Santa Fe man accused of organizing teen shooting to stand trial for murder

·4 min read

Aug. 1—Jury selection is set to begin Monday in the murder trial of an Ojo Caliente man accused of organizing and arming a group of friends police say opened fire on a moving vehicle in October 2018, killing 18-year-old Cameron Martinez and injuring three others.

Authorities believe the attack, on N.M. 68 north of Española, was a case of mistaken identity.

According to reports of the shooting, Mark Hice, 25, told police he and two friends had fired on the vehicle because they mistook its occupants for people who had threatened Hice's life.

"The victims are not believed to have been related to any prior involvement with the suspects and were targeted as a mistake," New Mexico State Police said in a news release following the incident.

Reports said Hice told police he'd had a falling out with an Española man. Lucas Martinez — no relation to Cameron Martinez — had threatened to kill him and mocked him on social media while posing with guns, Hice said.

On Oct. 4, 2018, the day of the shooting, Hice told police, he and his girlfriend were driving around Española when Lucas Martinez's friends began following them. Hice said he fired three "warning" shots toward the vehicle but didn't strike anyone.

Hice's mother told investigators her son became "paranoid" that afternoon and "believed every car was out to get him."

Hice told officers he had bought ammunition and met up with six friends that evening, according to reports. They drank liquor, he said, and he gave guns to two of the friends.

Hice and his six co-defendants — a few of them teenagers, none over 23 — then got into two vehicles and went for a drive.

They were headed north on N.M. 68 near the Ohkay Hotel Casino when, Hice later told police, a blue Subaru pulled up behind them, driving aggressively before it started to pass.

"I got scared and thought it was [Lucas Martinez or his friends] because I saw one of their windows down," Hice said. "... We wanted to defend ourselves."

Hice is accused of firing nine bullets into the vehicle. Prosecutors say one of them struck and killed Cameron Martinez, a popular graduate of Española High School who lived in Alcalde.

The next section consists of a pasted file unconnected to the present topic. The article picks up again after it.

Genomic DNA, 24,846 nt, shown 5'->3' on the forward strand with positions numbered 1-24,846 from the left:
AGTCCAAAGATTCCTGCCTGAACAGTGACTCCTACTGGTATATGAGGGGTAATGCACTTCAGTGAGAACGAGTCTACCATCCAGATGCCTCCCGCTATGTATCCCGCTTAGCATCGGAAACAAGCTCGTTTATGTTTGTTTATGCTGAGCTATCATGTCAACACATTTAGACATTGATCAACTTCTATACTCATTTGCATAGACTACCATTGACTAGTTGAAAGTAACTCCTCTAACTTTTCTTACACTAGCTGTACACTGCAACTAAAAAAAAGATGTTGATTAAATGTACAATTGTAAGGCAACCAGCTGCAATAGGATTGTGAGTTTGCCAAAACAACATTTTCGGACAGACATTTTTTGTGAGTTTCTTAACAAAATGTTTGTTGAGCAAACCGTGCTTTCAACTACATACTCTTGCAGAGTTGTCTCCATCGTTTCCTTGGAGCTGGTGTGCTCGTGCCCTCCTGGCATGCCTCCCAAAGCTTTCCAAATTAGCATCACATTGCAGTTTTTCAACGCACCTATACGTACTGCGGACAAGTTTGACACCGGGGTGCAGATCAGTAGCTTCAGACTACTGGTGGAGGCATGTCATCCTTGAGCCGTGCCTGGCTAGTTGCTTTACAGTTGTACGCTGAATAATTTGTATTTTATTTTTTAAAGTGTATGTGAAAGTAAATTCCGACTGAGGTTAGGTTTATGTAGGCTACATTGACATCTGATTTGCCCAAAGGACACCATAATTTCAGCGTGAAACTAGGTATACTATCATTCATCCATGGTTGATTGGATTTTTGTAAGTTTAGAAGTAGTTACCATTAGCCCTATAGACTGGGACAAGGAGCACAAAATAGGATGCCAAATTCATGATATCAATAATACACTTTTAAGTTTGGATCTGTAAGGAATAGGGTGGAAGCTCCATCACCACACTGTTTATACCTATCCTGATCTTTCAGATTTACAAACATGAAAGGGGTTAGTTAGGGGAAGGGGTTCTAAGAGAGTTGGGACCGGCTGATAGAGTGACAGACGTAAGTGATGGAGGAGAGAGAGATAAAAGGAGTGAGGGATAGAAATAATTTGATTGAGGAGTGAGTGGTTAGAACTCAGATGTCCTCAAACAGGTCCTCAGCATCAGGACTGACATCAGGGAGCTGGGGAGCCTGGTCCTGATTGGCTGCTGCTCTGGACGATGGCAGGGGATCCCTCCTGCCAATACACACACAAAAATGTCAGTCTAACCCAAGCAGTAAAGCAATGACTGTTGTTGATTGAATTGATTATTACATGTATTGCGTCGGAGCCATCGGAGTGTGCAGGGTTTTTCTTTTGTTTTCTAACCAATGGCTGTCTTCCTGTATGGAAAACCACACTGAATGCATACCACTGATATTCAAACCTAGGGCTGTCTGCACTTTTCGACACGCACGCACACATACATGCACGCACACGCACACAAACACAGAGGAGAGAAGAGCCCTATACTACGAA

Hice was scheduled to stand trial for the murder in July 2020 in a courtroom in the tiny Rio Arriba County village of Tierra Amarilla. His trial would have been the first public jury trial in the state's First Judicial District after a pandemic-related pause.

But presiding state District Judge Maria Sanchez-Gagne declared a mistrial during jury selection after Hice's defense attorney, Sheri Raphaelson, informed court personnel she'd had contact with people infected with COVID-19 less than 14 days before the trial.

More than a year later, social-distancing requirements aimed at preventing the spread of COVID-19 are still shaping the way Hice's trial will be conducted in the Tierra Amarilla courtroom.

Hearings for Hice — charged with more than a dozen felony counts, including first-degree murder — have drawn crowds of Cameron Martinez's loved ones, surviving victims, their supporters and members of the press.

But with pandemic protocols regarding social distancing requiring at least 6 feet of space between every person in the courtroom, public seating in the trial, set to begin Wednesday after two days of jury selection, will be limited.

Space also will be provided in an overflow area, where people can view a livestream of the proceedings.

A judge on Thursday granted a motion filed by Chief Deputy District Attorney Blake Nichols, requesting that victims have first priority on any seats in the courtroom. Nichols identified nine victims he argued had rights to attend the trial — including Cameron Martinez's parents, Urban and Valerie Martinez, who have been at nearly every hearing in the case.

However, Nichols added in his motion, Urban Martinez "tragically passed away July 16, 2021."

Attempts to reach the Martinez family for comment were unsuccessful.

It's unclear how the court intends to seat eight victims when only five seats will be available.

But Nichols said several of the victims are witnesses who are not allowed to observe other witnesses' testimony until after they have taken the stand. Some of the seats will not be occupied for the entire proceedings, he said.

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